A survey released Wednesday says the uninsured rate has declined more significantly in states that fully embraced Obamacare than in states that did not, a finding that, while unsurprising, could buoy Democrats in the short-term as they work to overcome the health law’s rocky rollout and retain vulnerable Senate seats this fall.
The uninsured rate this year dropped an average of 2.5 percent points in the 21 states, plus the District, that expanded their Medicaid programs and ran all or part of their new insurance exchanges, according to the Gallup survey. This is compared to a 0.8-point decrease in the 29 states that rejected one or both pillars of the Affordable Care Act.
Gallup says the states that chose to expand Medicaid and set up their own marketplaces had a lower average uninsured rate to begin with, at 16.1 percent compared to 18.7 in the other states. That gap widened to 4.3 percentage points in the first quarter of 2014.
“While a majority of Americans continue to disapprove of the Affordable Care Act, also known as ‘Obamacare,’ the uninsured rate appears to be declining, as the law intended,” according to Gallup.
After a disastrous web launch last fall, President Obama and his supporters are touting surveys and reports that suggest the law is heading in the right direction.
Last week, the White House celebrated 7.5 million sign-ups on the law’s federal and state health exchanges during the six-month enrollment period that ended March 31.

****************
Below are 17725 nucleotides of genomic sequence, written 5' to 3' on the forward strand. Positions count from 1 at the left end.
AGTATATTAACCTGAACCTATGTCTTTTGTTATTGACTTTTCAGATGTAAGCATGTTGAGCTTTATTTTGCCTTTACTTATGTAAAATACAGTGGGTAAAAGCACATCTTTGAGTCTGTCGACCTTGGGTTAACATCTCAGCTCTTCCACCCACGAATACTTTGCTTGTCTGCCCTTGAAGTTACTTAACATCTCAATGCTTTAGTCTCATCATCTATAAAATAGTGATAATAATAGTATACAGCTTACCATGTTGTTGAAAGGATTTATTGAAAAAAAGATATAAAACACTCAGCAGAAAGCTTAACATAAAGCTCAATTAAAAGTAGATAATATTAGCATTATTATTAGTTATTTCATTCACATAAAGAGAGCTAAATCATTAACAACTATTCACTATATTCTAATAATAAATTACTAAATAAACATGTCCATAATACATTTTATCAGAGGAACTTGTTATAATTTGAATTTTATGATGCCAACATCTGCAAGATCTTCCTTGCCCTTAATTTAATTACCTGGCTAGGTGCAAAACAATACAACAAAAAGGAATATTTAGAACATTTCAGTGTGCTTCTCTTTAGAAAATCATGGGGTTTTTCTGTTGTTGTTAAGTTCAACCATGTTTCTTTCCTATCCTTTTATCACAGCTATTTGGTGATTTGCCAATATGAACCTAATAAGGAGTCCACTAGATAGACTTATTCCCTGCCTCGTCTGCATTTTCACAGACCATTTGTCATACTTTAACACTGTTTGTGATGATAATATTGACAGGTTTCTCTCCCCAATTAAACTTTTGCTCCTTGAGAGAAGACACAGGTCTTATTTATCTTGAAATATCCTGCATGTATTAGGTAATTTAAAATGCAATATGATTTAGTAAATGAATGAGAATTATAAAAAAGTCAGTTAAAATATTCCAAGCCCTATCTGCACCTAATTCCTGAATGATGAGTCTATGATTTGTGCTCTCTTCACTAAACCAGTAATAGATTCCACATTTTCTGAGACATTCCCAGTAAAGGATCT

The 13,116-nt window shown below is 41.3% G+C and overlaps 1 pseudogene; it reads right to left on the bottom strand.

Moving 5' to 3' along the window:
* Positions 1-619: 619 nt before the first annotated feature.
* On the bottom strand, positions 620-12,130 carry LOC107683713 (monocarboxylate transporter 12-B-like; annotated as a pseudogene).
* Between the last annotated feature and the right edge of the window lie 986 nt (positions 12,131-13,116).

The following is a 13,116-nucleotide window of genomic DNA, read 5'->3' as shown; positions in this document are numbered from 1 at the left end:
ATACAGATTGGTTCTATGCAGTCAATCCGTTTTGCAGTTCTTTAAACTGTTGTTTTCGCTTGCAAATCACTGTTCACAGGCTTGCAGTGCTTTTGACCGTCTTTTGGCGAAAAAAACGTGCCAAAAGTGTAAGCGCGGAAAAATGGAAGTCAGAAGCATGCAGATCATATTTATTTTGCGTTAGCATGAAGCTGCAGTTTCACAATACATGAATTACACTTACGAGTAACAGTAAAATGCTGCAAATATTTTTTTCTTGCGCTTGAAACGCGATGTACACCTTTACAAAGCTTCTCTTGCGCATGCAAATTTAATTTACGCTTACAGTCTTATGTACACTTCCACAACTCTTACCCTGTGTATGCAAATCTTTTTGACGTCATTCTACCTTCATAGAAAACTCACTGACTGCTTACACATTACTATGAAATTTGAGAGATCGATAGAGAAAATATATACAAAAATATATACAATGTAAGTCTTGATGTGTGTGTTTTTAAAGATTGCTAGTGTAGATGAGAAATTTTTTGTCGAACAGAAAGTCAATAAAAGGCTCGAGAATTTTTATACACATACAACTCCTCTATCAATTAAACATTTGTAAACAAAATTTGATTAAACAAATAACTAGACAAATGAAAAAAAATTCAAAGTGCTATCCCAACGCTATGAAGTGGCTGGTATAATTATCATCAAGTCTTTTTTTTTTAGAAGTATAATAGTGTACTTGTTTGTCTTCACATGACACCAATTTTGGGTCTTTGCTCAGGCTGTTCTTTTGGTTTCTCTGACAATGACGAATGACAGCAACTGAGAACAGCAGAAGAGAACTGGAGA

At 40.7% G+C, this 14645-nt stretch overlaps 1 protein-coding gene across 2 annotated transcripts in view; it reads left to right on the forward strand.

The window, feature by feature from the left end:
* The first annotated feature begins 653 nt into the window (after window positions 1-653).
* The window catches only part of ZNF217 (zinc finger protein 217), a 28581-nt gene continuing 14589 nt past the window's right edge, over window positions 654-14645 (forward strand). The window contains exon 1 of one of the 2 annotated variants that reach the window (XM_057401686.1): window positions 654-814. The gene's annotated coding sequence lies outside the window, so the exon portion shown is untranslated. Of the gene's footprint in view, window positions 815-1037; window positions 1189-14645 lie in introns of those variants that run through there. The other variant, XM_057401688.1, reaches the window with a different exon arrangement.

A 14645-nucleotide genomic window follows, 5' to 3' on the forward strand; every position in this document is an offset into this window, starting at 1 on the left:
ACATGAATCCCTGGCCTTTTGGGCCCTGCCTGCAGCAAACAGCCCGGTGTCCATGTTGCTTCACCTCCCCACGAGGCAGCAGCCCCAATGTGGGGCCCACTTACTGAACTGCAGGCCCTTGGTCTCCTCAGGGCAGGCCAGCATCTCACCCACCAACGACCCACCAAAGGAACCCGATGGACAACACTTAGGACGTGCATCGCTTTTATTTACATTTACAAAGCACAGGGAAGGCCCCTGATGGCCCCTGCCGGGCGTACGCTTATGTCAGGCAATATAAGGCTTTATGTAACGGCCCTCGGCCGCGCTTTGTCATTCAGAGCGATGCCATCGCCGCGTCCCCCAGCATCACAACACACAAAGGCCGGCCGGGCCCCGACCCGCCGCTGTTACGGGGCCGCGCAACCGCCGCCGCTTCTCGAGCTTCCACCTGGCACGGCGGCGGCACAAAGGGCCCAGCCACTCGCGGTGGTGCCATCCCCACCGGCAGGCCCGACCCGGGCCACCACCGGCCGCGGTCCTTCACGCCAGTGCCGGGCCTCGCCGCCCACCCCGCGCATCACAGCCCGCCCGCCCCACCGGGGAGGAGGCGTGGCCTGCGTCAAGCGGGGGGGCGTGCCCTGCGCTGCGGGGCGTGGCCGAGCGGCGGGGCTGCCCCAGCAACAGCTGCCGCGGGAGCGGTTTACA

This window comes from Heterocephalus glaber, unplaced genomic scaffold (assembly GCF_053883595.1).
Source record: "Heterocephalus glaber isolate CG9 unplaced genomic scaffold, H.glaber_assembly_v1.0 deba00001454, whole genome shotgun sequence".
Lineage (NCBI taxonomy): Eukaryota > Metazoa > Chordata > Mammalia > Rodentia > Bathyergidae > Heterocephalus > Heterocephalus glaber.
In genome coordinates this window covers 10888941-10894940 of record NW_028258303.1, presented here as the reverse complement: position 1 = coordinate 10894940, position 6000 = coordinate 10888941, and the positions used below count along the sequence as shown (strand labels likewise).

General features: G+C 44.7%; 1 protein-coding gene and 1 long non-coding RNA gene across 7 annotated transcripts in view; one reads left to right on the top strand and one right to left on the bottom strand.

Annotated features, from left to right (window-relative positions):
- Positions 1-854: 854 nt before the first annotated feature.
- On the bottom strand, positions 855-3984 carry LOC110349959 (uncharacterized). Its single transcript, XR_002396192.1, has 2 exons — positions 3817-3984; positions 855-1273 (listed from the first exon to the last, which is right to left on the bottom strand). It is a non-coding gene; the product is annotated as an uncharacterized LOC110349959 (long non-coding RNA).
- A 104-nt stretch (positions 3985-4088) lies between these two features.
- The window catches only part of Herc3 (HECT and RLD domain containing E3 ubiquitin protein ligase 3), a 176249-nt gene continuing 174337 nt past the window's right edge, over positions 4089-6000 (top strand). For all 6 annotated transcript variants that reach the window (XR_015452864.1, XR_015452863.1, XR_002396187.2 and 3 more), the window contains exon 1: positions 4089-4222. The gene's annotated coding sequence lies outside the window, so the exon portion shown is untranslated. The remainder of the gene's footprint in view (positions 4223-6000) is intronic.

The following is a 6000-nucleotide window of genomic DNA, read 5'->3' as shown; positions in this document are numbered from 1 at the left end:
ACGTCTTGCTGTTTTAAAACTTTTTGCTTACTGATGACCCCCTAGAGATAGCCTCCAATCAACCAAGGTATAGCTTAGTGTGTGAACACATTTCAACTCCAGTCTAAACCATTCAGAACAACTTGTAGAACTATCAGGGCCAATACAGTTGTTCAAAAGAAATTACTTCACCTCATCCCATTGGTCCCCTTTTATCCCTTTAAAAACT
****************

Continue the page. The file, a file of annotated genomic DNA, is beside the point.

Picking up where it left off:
Additional people are finishing up their applications this month, after the Obama administration and several states let consumers pick plans through Tuesday or later. And two exchanges, in Hawaii and the District, have decided to extend their deadline from April 15 to April 30.
Republicans say the extensions are symptomatic of an incurable law, that millions of consumers have not paid for their coverage and actually enrolled and that those who did pay up will see high out-of-pocket costs and narrower provider networks.
The GOP also says it is working on a comprehensive alternative to Obamacare, but it is unclear if House Republicans will put a plan to a vote before the November elections.
Meanwhile, Democratic aides were quick to tweet out a Reuters/Ipsos poll Wednesday that found nearly a third of respondents prefer the Democrats’ “plan, policy or approach” to health care compared to just 18 percent for Republicans — a positive bump for Democrats and a decline for Republicans since a similar poll in February.
However, one-fifth of respondents could not say which party had a better plan, and another fifth said neither party did, according to Reuters.
The numbers reflect some of the confusion and ambivalence that have surrounded Mr. Obama’s law, as it remains a political liability for Senate Democrats up for re-election in states where the reforms remain unpopular.
In some states, officials just want their Obamacare websites to work.
Minnesota on Wednesday became the latest state to ask Deloitte to stabilize and manage its state-run portal before sign-ups begin again this fall.
The exchange, known as MNsure, inked a nine-month contract worth $4.95 million with the consulting company, which is quickly becoming the go-to vendor for states that encountered web glitches during the initial enrollment period from October to March.